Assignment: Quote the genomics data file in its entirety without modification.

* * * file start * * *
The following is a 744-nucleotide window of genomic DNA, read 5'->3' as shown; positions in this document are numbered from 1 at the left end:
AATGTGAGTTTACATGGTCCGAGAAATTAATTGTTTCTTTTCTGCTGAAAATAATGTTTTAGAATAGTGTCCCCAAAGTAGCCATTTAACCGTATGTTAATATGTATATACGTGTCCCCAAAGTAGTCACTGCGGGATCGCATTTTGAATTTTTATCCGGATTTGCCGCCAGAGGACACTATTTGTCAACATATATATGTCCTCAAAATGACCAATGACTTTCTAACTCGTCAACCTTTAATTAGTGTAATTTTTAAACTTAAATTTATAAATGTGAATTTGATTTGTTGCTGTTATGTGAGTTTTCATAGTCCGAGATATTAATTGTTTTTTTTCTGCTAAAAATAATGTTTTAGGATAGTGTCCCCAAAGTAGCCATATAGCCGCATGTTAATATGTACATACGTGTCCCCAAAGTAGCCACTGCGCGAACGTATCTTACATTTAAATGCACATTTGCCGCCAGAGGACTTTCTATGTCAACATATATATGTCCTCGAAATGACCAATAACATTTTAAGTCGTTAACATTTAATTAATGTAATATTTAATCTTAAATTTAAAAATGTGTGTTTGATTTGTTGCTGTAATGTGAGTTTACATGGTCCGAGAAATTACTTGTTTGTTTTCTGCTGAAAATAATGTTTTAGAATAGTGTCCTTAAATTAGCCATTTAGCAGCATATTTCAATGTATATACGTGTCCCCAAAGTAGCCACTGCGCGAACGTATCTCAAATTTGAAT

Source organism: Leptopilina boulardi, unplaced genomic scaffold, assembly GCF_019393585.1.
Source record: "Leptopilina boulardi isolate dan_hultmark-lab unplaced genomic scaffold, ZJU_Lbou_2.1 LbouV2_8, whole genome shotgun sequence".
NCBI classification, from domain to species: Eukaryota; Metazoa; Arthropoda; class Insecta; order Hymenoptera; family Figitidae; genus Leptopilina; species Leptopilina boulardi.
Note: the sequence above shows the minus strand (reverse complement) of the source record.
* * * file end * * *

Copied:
The following is a 744-nucleotide window of genomic DNA, read 5'->3' as shown; positions in this document are numbered from 1 at the left end:
AATGTGAGTTTACATGGTCCGAGAAATTAATTGTTTCTTTTCTGCTGAAAATAATGTTTTAGAATAGTGTCCCCAAAGTAGCCATTTAACCGTATGTTAATATGTATATACGTGTCCCCAAAGTAGTCACTGCGGGATCGCATTTTGAATTTTTATCCGGATTTGCCGCCAGAGGACACTATTTGTCAACATATATATGTCCTCAAAATGACCAATGACTTTCTAACTCGTCAACCTTTAATTAGTGTAATTTTTAAACTTAAATTTATAAATGTGAATTTGATTTGTTGCTGTTATGTGAGTTTTCATAGTCCGAGATATTAATTGTTTTTTTTCTGCTAAAAATAATGTTTTAGGATAGTGTCCCCAAAGTAGCCATATAGCCGCATGTTAATATGTACATACGTGTCCCCAAAGTAGCCACTGCGCGAACGTATCTTACATTTAAATGCACATTTGCCGCCAGAGGACTTTCTATGTCAACATATATATGTCCTCGAAATGACCAATAACATTTTAAGTCGTTAACATTTAATTAATGTAATATTTAATCTTAAATTTAAAAATGTGTGTTTGATTTGTTGCTGTAATGTGAGTTTACATGGTCCGAGAAATTACTTGTTTGTTTTCTGCTGAAAATAATGTTTTAGAATAGTGTCCTTAAATTAGCCATTTAGCAGCATATTTCAATGTATATACGTGTCCCCAAAGTAGCCACTGCGCGAACGTATCTCAAATTTGAAT

Source organism: Leptopilina boulardi, unplaced genomic scaffold, assembly GCF_019393585.1.
Source record: "Leptopilina boulardi isolate dan_hultmark-lab unplaced genomic scaffold, ZJU_Lbou_2.1 LbouV2_8, whole genome shotgun sequence".
NCBI classification, from domain to species: Eukaryota; Metazoa; Arthropoda; class Insecta; order Hymenoptera; family Figitidae; genus Leptopilina; species Leptopilina boulardi.
Note: the sequence above shows the minus strand (reverse complement) of the source record.